He was removing an oval amulet from his neck, a black stone embellished with a faded silver fleur-de-lis. As he placed the necklace around my neck, careful not to entangle it with my hair, his eyes caught mine. I leaned in closer to him. I could not help it. I needed to be nearer to him. My fingers reached up, desperate to touch the lines of his face. I wanted to kiss him.
Demien moved to the far side of the bench fluidly, like the scary two had moved, and quickly.
“Sybella Rose, stop. I am more dangerous to you than those two ever could be. Do as I said, all that I said. And don’t seek me out. This amulet will deter others like me from harming you. It will not, however, protect you from me.”
He was gone before I could reply, and I was left with an intense yearning to yell at him again. I looked all around me in every direction. After all of that, I didn’t believe for a second that he had disappeared completely, leaving me, once more, alone in the big bad dark. But he was nowhere in sight. When I stood up, I realized I was gripping his amulet. Again, I felt a sense of wrongness within me. I should be scared, but I was not. Instead, irritation and suspicion filled me.
. . .
I’m thrilled to announce the launch of Raimond in Audiobook!
Actress, Director, Dancer & Novelist . . .
A lone soldier on night watch. A single bullet through the heart. Every light in Paris flickers–the city’s thundering silent scream.
When Commander Raimond Banitierre was assassinated, French Revolutionaries lost their gallant leader. After a villain’s offer of eternal life condemned him to slavery, Raimond rebelled again, driving his vampire comrades to freedom.
Raimond escapes to Savannah, Georgia where his dream of becoming a doctor comes true. During his trial-by-fire residency on the Civil War’s battlefields, he discovers his true calling–the power to preserve memories and dignity in the face of death. His chance meeting with a beguiling mortal nurse ignites passionate nights and a long overdue crack in the door to paradise.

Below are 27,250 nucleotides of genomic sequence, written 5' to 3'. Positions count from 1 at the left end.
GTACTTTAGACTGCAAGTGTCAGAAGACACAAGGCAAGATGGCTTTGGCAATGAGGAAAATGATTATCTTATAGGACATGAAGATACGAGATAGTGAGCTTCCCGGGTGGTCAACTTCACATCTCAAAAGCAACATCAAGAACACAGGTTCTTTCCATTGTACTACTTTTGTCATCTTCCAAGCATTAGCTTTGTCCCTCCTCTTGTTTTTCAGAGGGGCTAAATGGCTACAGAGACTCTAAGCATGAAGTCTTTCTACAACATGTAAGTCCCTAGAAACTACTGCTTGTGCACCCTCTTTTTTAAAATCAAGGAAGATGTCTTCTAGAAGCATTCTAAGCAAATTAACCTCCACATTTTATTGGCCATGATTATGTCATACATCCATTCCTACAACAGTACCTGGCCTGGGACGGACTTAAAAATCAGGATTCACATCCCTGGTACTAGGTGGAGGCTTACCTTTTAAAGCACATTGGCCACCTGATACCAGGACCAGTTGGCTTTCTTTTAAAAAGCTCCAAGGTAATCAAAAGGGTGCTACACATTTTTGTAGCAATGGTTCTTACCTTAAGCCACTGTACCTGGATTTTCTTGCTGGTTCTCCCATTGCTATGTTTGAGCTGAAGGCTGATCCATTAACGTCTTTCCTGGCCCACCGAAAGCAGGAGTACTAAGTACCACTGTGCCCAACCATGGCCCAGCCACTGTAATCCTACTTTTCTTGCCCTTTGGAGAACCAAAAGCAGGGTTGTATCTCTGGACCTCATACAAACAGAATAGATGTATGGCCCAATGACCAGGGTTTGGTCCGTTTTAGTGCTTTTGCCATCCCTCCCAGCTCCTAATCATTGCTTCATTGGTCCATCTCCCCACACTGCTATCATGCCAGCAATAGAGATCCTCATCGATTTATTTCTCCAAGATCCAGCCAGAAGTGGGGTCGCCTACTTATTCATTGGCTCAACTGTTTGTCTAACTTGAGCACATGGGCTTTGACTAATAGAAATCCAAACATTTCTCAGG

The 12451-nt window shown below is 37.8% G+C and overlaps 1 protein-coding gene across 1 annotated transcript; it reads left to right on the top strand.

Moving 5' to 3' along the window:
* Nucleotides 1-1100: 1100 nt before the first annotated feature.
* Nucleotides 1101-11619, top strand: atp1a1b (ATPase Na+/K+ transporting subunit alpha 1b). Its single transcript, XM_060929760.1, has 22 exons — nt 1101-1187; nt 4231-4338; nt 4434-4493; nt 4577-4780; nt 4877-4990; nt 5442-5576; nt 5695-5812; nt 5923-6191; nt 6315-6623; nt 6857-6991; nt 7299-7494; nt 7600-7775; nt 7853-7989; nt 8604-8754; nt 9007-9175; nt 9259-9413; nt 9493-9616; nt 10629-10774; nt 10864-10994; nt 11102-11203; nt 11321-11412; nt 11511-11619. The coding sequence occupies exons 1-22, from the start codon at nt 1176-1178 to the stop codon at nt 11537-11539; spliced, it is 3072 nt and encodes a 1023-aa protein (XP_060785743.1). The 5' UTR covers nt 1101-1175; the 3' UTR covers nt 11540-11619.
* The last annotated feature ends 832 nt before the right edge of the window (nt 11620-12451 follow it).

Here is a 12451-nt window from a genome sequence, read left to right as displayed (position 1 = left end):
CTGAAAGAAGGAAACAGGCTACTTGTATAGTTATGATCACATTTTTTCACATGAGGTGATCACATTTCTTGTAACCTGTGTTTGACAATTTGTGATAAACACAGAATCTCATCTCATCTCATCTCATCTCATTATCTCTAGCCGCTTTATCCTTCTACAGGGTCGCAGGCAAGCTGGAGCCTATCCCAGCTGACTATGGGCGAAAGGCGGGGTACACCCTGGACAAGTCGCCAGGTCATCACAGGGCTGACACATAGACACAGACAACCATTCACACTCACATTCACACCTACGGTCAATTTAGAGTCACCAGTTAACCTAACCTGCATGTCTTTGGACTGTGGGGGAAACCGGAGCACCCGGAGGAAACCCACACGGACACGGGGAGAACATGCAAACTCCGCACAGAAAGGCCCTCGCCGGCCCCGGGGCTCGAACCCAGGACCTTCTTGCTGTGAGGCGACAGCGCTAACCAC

Vicious flames and an unholy miscalculation deliver Raimond back to the depths of hell. Being arrested for treason makes him wish for death and the arrival of Prince Draven Norman appears to be the final nail in Raimond’s coffin. Will the prince’s eccentric judgement grant Raimond a true reprieve? Is Draven’s invitation to join New Orleans mystical royalty an extension of his own treachery, or the next step in Raimond’s miraculous journey?
Has the legendary Crescent City found a spirit noble enough to protect her future?
First Audio Book?
Find & Follow
December 21st, 1899
Raimond trailed Prince Draven through crowded French Quarter streets, pausing at each bar’s doorway to marvel at people celebrating in every available corner. He read the street signs as they walked. “Bienville?”
“Constructed the first levees.” Draven shook his head. “Woefully inadequate mounds of dirt.”
“We’re on Customhouse Street.”
Raimond pointed up at a shiny sign.
“I wish they would stop changing street names. Iberville was a naval hero and explorer.” Draven strode up to glass doors and allowed tuxedo-clad men to sweep them open. “Died of yellow fever, or so they say.”
Raimond shook a doorman’s hand and grinned at the infusion of knowledge he gained. “This building is elegant. The total opposite of our last stop.”
“It’s quite the jewel, though not my favorite hotel.” Draven walked directly toward a spinning red and white pole and sat down in an empty chair. “I have a standing appointment and a private barber—best in town. I suggest you have a shave as well. Lot’s more people to meet before sunrise.”
“Isn’t tonight the—”